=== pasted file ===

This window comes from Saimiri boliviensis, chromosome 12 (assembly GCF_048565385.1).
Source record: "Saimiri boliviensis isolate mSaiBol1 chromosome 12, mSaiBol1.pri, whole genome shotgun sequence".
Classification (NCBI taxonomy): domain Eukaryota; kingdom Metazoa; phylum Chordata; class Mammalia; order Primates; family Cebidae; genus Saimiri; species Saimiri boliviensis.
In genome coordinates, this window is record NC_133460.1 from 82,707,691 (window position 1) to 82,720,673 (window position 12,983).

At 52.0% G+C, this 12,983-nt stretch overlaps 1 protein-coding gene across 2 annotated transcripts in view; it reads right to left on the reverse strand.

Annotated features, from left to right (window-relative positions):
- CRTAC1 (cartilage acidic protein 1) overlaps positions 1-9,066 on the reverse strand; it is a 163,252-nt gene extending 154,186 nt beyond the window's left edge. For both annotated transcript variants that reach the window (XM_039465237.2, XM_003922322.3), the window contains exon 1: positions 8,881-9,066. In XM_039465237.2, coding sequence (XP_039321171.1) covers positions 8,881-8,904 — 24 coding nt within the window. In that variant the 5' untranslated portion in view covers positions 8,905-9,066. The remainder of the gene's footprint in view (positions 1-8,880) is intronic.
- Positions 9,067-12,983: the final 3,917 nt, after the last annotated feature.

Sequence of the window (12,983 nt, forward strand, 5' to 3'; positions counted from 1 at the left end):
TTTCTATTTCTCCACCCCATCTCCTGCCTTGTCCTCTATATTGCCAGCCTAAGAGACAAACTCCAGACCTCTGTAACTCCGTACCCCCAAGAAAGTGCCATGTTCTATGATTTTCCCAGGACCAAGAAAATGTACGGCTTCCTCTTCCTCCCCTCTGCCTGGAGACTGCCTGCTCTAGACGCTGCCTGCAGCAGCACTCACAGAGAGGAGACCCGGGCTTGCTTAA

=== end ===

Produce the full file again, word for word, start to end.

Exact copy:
This window comes from Saimiri boliviensis, chromosome 12 (assembly GCF_048565385.1).
Source record: "Saimiri boliviensis isolate mSaiBol1 chromosome 12, mSaiBol1.pri, whole genome shotgun sequence".
Classification (NCBI taxonomy): domain Eukaryota; kingdom Metazoa; phylum Chordata; class Mammalia; order Primates; family Cebidae; genus Saimiri; species Saimiri boliviensis.
In genome coordinates, this window is record NC_133460.1 from 82,707,691 (window position 1) to 82,720,673 (window position 12,983).

At 52.0% G+C, this 12,983-nt stretch overlaps 1 protein-coding gene across 2 annotated transcripts in view; it reads right to left on the reverse strand.

Annotated features, from left to right (window-relative positions):
- CRTAC1 (cartilage acidic protein 1) overlaps positions 1-9,066 on the reverse strand; it is a 163,252-nt gene extending 154,186 nt beyond the window's left edge. For both annotated transcript variants that reach the window (XM_039465237.2, XM_003922322.3), the window contains exon 1: positions 8,881-9,066. In XM_039465237.2, coding sequence (XP_039321171.1) covers positions 8,881-8,904 — 24 coding nt within the window. In that variant the 5' untranslated portion in view covers positions 8,905-9,066. The remainder of the gene's footprint in view (positions 1-8,880) is intronic.
- Positions 9,067-12,983: the final 3,917 nt, after the last annotated feature.

Sequence of the window (12,983 nt, forward strand, 5' to 3'; positions counted from 1 at the left end):
TTTCTATTTCTCCACCCCATCTCCTGCCTTGTCCTCTATATTGCCAGCCTAAGAGACAAACTCCAGACCTCTGTAACTCCGTACCCCCAAGAAAGTGCCATGTTCTATGATTTTCCCAGGACCAAGAAAATGTACGGCTTCCTCTTCCTCCCCTCTGCCTGGAGACTGCCTGCTCTAGACGCTGCCTGCAGCAGCACTCACAGAGAGGAGACCCGGGCTTGCTTAA